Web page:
The struggle has gone on for a decade or more: How can we give workers all the tools they need to collaborate efficiently without breaking the bank? Knowledge Center contributor J.B. Holston shows you how, using an enterprise social computing platform in your company, you can give workers all the tools they need, while reducing IT costs, controlling enterprise assets and watching business performance soar.
technology and the Internet mature, and as Generation Y floods the
workplace, workers expect e-mail, calendaring, file sharing, social
networking, knowledge management, expertise discovery, business
intelligence, blogging, wikis, RSS, photos, video, chat and more.
Progressive organizations typically try to provide these tools to
ensure workers receive the right information and the right contacts,
through the right channels at the right instant.
The trick, however, is providing these resources without spending
too much in licensing fees or deluging the IT staff with implementation
and administration burdens. One solution is a single, integrated social
computing platform that synthesizes all these applications and
functions into a "Facebook for the Enterprise" environment. With a
single social computing platform, organizations can reduce their IT
burden, licensing fees and operating costs-all while improving
They can also better maintain control of their people and brand by
keeping them on an enterprise social network versus consumer ones such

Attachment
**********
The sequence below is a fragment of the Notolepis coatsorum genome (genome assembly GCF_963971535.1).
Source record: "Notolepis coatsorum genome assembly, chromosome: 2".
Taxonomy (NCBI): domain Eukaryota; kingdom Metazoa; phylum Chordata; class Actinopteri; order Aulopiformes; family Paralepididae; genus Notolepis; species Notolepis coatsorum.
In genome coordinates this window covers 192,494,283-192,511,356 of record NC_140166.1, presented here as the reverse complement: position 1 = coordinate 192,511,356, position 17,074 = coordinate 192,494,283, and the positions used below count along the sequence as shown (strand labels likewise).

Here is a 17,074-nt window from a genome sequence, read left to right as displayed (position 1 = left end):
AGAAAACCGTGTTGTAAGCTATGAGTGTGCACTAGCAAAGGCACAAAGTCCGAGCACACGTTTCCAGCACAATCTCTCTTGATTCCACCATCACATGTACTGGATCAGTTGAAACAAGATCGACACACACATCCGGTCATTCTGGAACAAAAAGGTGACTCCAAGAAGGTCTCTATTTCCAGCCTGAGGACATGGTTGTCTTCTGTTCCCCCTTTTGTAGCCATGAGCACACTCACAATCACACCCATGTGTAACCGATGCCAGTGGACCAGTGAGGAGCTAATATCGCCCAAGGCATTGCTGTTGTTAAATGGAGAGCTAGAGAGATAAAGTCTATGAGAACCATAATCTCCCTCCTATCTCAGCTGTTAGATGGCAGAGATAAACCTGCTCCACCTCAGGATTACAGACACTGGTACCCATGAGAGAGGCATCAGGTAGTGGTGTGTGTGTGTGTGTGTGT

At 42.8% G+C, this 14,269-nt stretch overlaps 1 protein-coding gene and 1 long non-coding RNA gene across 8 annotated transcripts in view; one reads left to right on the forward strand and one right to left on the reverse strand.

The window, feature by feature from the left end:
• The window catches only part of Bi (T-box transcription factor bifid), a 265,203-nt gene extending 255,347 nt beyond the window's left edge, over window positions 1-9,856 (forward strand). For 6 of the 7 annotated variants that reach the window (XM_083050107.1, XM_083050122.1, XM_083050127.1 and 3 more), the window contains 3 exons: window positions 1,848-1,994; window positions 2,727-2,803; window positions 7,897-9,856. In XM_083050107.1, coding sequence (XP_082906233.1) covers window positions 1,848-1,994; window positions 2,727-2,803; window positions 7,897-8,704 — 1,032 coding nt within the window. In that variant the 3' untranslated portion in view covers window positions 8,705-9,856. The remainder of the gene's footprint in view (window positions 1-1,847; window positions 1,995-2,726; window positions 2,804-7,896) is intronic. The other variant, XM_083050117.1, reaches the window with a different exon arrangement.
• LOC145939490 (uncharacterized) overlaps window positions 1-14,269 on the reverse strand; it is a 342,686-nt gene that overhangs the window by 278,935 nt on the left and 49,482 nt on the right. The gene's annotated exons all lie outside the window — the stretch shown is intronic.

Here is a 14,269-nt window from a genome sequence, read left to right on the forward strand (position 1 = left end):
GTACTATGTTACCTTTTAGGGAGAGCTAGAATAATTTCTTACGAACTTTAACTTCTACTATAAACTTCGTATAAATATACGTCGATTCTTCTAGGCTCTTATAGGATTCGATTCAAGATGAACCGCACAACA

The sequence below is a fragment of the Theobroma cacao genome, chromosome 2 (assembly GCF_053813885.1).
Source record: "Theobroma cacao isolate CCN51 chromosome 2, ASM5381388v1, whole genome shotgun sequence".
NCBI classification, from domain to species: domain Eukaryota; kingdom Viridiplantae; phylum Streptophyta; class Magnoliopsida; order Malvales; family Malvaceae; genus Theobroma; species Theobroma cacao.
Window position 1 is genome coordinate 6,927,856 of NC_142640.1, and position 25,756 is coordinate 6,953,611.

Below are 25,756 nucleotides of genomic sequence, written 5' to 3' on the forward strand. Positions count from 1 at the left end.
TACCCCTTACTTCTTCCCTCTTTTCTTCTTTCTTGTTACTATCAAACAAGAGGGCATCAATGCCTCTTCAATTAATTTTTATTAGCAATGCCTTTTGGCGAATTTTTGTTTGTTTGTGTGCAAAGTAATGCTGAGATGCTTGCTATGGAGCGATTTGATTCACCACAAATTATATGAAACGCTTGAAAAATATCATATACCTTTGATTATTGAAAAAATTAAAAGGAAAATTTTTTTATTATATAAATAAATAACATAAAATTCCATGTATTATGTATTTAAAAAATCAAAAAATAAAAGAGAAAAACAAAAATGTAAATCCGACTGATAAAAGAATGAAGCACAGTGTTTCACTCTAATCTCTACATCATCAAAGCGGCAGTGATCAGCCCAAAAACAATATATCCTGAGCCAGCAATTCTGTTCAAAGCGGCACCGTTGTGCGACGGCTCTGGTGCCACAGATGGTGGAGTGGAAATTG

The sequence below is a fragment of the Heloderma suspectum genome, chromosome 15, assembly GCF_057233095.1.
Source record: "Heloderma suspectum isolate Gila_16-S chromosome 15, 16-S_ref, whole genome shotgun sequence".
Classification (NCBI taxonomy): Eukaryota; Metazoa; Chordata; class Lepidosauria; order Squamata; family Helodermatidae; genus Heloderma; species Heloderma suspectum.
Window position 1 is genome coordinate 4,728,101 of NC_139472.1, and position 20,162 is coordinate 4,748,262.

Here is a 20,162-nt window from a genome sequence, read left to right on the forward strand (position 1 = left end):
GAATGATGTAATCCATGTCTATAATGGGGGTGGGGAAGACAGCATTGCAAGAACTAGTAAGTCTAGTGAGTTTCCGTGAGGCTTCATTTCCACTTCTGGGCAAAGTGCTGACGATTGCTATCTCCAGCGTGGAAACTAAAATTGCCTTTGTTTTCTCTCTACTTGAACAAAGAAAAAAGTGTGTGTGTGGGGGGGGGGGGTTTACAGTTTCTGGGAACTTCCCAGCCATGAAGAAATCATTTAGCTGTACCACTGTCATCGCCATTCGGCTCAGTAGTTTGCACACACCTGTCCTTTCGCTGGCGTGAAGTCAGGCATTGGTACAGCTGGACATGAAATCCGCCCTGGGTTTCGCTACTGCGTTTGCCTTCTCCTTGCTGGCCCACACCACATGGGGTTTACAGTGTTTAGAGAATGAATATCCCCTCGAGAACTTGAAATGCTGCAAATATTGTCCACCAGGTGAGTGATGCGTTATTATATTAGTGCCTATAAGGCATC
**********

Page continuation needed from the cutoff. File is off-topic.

as Facebook or MySpace. Here are five ways a "Facebook for the
Enterprise" social computing platform does just that:
1. Less e-mail traffic
Aside from the burden of poring through e-mail, storing it typically
costs $447 per GB per year. A Fortune 100 manufacturing company we work
with estimates that reducing e-mail volume by merely one-half of one
percent saves the company more than $600,000 annually. And, by letting
employees interact in communities focused on work areas, conversation
is streamlined and content is deliberately shared in context-including
files that would formerly have been e-mail attachments. As a result, an
organization can eradicate a lot of e-mail, transfer more knowledge and
quickly pay off its enterprise social computing investment.
2. Reduced reliance on enterprise software
A comprehensive social computing platform is a natural environment
for executing many of the activities that take place in far more costly
customer relationship management (CRM), BI and human resources
applications. On an enterprise social network, activities can involve a
broader set of constituents working more organically around fresher
information to solve problems faster.
3. Easy application integration
Why should a bank, for example, go into its mainframe and code a
brittle alerting system to notify tellers of potential fraud when RSS
and XML-the heart of better social computing platforms-can take care of
it simply, cheaply and flexibly? Any information locked in high-cost
legacy systems, applications and proprietary databases can be unleashed
this way for easier consumption by the people who can benefit.
Traditional enterprise application integration is especially costly in
this era of perpetual restructuring, where it can take months and